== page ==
At 8 a.m. Saturday, competitors will be taking off from the Sutcliffe Marina as they hope to complete the Pyramid Lake Sprint Triathlon.
The triathlon is an annual event sponsored by the Reno Area Triathlon club to benefit local organizations and charities. PLST is part of a series of developmental sprint races sponsored by the Southwest Region of USA Triathlon in order to encourage youth (ages 13-15) and junior (ages 16-19) athletes to participate in triathlons.
Participants in the event have a choice — either do all three legs of the race or be part of a three-member team with each person competing in one leg.
The triathlon starts off with one half-mile swim with water temperatures expected to be between 68 and 72 degrees. Wetsuits are recommended.
Then, competitors will bike 14 miles on a flat and fairly fast route with a few rolling rills. The course heads north on state route 445 to the halfway turnaround (Warrior Point) and then heads back to the marina.
Racers will conclude the triathlon with a three-mile run that goes south of the marina on pavement and an old railroad grade.
The PLST is a good place to start for runners looking for a new challenge. Sprint triathlons are far less strenuous than Ironman triathlons.
Holly Underwood, a 44-year-old stay-at-home mom who has lived in the Reno-Sparks area for 13 years, has competed in a couple marathons and about 10 half marathons. But with kids, she can no longer put in the training required to prepare for those long races.
Underwood competed in two other triathlons last year in Napa and Graeagle, Calif., but this is the first time she will try the Pyramid Lake course. Admittedly, she is a little nervous because swimming is always a big deal to her since she just learned how about a year and a half ago.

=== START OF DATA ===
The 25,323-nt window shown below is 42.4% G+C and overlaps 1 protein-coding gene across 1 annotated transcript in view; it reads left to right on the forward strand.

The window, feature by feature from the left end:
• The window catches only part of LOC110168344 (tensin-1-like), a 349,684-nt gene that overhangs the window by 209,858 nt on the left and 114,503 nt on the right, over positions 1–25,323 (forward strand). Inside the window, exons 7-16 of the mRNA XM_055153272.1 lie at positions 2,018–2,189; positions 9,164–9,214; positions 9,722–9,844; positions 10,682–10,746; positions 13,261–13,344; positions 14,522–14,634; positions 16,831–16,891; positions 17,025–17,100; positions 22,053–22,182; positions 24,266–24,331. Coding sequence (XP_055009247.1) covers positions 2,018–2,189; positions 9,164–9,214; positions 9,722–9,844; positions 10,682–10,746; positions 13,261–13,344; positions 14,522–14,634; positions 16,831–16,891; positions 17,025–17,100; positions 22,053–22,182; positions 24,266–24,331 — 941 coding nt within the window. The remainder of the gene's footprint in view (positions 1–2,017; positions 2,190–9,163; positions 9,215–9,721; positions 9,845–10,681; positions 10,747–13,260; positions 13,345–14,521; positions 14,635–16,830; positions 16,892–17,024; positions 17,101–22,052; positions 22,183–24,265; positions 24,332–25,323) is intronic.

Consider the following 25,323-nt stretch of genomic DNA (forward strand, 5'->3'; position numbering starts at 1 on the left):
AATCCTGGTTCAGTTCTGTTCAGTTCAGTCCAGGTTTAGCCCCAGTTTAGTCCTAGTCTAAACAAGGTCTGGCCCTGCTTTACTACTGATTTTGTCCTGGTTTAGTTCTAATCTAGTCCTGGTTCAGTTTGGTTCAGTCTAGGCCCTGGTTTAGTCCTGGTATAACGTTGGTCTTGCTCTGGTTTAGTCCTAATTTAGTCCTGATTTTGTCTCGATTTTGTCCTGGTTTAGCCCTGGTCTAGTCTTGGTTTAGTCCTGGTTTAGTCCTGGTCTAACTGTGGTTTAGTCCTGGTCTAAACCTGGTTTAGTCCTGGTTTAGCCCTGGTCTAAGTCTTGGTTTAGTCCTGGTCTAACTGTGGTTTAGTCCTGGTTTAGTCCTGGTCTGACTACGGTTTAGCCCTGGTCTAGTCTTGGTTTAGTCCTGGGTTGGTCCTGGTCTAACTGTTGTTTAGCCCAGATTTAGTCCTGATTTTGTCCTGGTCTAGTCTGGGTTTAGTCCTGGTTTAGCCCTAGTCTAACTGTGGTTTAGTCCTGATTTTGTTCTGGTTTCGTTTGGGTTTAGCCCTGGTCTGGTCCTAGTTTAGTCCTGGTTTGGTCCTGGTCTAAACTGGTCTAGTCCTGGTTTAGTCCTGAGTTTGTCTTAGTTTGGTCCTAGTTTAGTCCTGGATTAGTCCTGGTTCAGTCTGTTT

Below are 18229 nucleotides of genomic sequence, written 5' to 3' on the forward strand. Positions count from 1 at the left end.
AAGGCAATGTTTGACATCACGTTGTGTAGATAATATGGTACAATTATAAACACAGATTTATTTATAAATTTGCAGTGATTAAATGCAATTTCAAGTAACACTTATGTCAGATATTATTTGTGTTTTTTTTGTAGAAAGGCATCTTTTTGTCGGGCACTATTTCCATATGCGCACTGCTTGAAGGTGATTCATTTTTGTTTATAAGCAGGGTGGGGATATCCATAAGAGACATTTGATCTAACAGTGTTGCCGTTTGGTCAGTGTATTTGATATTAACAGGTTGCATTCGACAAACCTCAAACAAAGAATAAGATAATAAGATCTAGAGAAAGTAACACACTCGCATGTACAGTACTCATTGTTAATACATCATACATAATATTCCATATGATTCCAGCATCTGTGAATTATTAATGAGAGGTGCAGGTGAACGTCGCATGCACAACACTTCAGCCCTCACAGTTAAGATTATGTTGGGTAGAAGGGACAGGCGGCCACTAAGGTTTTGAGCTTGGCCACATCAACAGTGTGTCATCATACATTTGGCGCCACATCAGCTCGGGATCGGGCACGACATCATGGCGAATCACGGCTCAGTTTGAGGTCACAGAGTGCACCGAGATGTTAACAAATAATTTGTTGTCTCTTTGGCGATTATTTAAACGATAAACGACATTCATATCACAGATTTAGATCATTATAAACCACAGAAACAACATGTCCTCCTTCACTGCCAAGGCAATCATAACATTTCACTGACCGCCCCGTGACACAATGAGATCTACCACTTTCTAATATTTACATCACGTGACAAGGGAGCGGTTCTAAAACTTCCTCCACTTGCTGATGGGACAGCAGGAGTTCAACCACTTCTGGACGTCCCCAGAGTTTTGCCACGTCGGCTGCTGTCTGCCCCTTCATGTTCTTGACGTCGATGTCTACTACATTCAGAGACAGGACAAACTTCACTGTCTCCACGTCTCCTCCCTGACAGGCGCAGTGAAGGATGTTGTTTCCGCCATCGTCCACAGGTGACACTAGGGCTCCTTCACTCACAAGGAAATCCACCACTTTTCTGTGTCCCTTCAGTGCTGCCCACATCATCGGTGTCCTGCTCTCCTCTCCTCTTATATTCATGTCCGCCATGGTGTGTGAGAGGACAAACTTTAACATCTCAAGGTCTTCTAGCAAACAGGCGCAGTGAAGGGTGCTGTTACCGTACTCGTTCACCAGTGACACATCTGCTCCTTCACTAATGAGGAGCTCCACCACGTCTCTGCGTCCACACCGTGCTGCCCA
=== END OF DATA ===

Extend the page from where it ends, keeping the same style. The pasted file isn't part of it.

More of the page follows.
The change of pace is what Underwood enjoys about triathlons.
“I like the training. I’m a long-distance runner, but I like triathlons because I get to mix it up,” she said. “The training is way more intense for a marathon. It’s a lot more training. With little kids, I wouldn’t be able to put the time in for a marathon. Plus, it’s so hard on your body because you’re constantly running those miles.”
Kristi Jensen, who has lived in Sparks for about a year and a half after living the previous 36 and a half years in Reno, is in similar situation as Underwood.
Jensen is a Reno High graduate and was a high jumper for the University of Nevada, Reno. After graduating from UNR in 1996, she began competing in long-distance races.
She’s also very new to triathlons. Jensen has been attending a triathlon class taught at UNR by Scott Young. The class meets four times a week for 10 weeks and focuses on training in the pool, running and biking. Jensen learned how to properly swim from the class and how to transition from one part of the triathlon to the next, which has helped Jensen leave her comfort zone and let her check off the PLST from her bucket list.
“The class is legit. He’s not taking us out on any easy flat 20-minute runs,” Jensen said. “He’s definitely prepared us for it…I’m looking forward to not having to be good at something because with running, I know the ins and outs of it and I run my butt off. I know what times I want to hit, and every race I run I have to beat that.
“With this, I don’t have to be good because it’s new, so I’m a lot more relaxed. I don’t really have any expectations for myself except to complete it. I’ve forced myself to step outside of the box of running and go out of my comfort zone to swimming and cycling.”
Even though sprint triathlons aren’t as strenuous as full triathlons, the PLST won’t be a walk in the park.
Luke Holladay, a former runner at Spanish Springs High, has repeatedly run in the 178-mile long Reno-Tahoe Odyssey race. He competed in the PLST last summer, but couldn’t fit it in his schedule this year because he’s saving money to go away for college in the fall.
“It was a blast. It was definitely one of the hardest things I’ve ever done,” Holladay said of last year’s PLST.
Because the PLST is part of a race series, each event winner will receive an award from the Southwest Region of the USAT as well as ranking points. The last event of the season will crown the series champions.
The Southwest Region of USAT holds races in Nevada, Arizona and California. The USAT is also holding the 2011 Junior and Youth National Championship this weekend in San Diego, Calif. at the Chula Vista Harbor. The series then heads up to Santa Cruz, Calif. for the Santa Cruz Sprint Triathlon next weekend.